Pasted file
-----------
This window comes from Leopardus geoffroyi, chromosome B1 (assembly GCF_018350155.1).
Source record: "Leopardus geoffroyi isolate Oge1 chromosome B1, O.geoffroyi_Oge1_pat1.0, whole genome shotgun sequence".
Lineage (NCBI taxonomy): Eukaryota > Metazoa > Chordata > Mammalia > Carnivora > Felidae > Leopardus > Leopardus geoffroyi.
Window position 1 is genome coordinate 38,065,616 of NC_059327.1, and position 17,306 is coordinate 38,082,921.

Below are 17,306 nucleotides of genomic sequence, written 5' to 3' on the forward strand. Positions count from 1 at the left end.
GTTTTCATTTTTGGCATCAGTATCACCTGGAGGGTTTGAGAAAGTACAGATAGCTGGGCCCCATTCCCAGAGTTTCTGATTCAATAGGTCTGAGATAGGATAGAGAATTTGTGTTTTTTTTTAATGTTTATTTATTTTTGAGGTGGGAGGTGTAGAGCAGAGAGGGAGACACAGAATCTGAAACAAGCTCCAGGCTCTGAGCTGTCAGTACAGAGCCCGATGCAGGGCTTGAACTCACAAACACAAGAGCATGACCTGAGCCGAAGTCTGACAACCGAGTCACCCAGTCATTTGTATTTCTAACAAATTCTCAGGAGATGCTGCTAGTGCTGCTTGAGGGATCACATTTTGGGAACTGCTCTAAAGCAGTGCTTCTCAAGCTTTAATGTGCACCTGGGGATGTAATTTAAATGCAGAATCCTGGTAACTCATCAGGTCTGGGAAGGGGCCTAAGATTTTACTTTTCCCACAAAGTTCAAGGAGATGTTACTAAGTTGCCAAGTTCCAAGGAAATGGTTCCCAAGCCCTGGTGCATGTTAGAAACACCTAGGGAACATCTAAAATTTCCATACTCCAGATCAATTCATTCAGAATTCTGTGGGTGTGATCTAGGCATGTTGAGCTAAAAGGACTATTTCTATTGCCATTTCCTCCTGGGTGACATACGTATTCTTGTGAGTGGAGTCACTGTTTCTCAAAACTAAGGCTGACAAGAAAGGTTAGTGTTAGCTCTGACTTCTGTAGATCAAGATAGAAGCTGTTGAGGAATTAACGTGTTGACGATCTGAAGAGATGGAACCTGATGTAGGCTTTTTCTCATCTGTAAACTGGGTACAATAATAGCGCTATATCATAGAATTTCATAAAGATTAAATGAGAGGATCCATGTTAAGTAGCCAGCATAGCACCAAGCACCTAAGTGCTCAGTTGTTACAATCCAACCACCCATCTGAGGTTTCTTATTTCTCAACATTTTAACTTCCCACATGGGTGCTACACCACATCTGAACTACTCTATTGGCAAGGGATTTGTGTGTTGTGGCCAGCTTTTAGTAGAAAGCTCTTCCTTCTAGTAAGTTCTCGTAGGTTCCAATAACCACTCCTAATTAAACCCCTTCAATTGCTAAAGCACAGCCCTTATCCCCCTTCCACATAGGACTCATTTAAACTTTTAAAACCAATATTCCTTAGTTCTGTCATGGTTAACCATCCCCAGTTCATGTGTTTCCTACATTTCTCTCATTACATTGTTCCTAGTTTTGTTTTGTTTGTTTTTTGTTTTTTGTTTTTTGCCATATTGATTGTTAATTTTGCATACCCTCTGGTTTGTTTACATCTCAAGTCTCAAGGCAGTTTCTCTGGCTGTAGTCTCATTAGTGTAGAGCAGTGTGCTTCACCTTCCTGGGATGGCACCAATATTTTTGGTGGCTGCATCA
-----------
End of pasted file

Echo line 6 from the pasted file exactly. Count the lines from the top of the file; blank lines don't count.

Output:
GTTTTCATTTTTGGCATCAGTATCACCTGGAGGGTTTGAGAAAGTACAGATAGCTGGGCCCCATTCCCAGAGTTTCTGATTCAATAGGTCTGAGATAGGATAGAGAATTTGTGTTTTTTTTTAATGTTTATTTATTTTTGAGGTGGGAGGTGTAGAGCAGAGAGGGAGACACAGAATCTGAAACAAGCTCCAGGCTCTGAGCTGTCAGTACAGAGCCCGATGCAGGGCTTGAACTCACAAACACAAGAGCATGACCTGAGCCGAAGTCTGACAACCGAGTCACCCAGTCATTTGTATTTCTAACAAATTCTCAGGAGATGCTGCTAGTGCTGCTTGAGGGATCACATTTTGGGAACTGCTCTAAAGCAGTGCTTCTCAAGCTTTAATGTGCACCTGGGGATGTAATTTAAATGCAGAATCCTGGTAACTCATCAGGTCTGGGAAGGGGCCTAAGATTTTACTTTTCCCACAAAGTTCAAGGAGATGTTACTAAGTTGCCAAGTTCCAAGGAAATGGTTCCCAAGCCCTGGTGCATGTTAGAAACACCTAGGGAACATCTAAAATTTCCATACTCCAGATCAATTCATTCAGAATTCTGTGGGTGTGATCTAGGCATGTTGAGCTAAAAGGACTATTTCTATTGCCATTTCCTCCTGGGTGACATACGTATTCTTGTGAGTGGAGTCACTGTTTCTCAAAACTAAGGCTGACAAGAAAGGTTAGTGTTAGCTCTGACTTCTGTAGATCAAGATAGAAGCTGTTGAGGAATTAACGTGTTGACGATCTGAAGAGATGGAACCTGATGTAGGCTTTTTCTCATCTGTAAACTGGGTACAATAATAGCGCTATATCATAGAATTTCATAAAGATTAAATGAGAGGATCCATGTTAAGTAGCCAGCATAGCACCAAGCACCTAAGTGCTCAGTTGTTACAATCCAACCACCCATCTGAGGTTTCTTATTTCTCAACATTTTAACTTCCCACATGGGTGCTACACCACATCTGAACTACTCTATTGGCAAGGGATTTGTGTGTTGTGGCCAGCTTTTAGTAGAAAGCTCTTCCTTCTAGTAAGTTCTCGTAGGTTCCAATAACCACTCCTAATTAAACCCCTTCAATTGCTAAAGCACAGCCCTTATCCCCCTTCCACATAGGACTCATTTAAACTTTTAAAACCAATATTCCTTAGTTCTGTCATGGTTAACCATCCCCAGTTCATGTGTTTCCTACATTTCTCTCATTACATTGTTCCTAGTTTTGTTTTGTTTGTTTTTTGTTTTTTGTTTTTTGCCATATTGATTGTTAATTTTGCATACCCTCTGGTTTGTTTACATCTCAAGTCTCAAGGCAGTTTCTCTGGCTGTAGTCTCATTAGTGTAGAGCAGTGTGCTTCACCTTCCTGGGATGGCACCAATATTTTTGGTGGCTGCATCA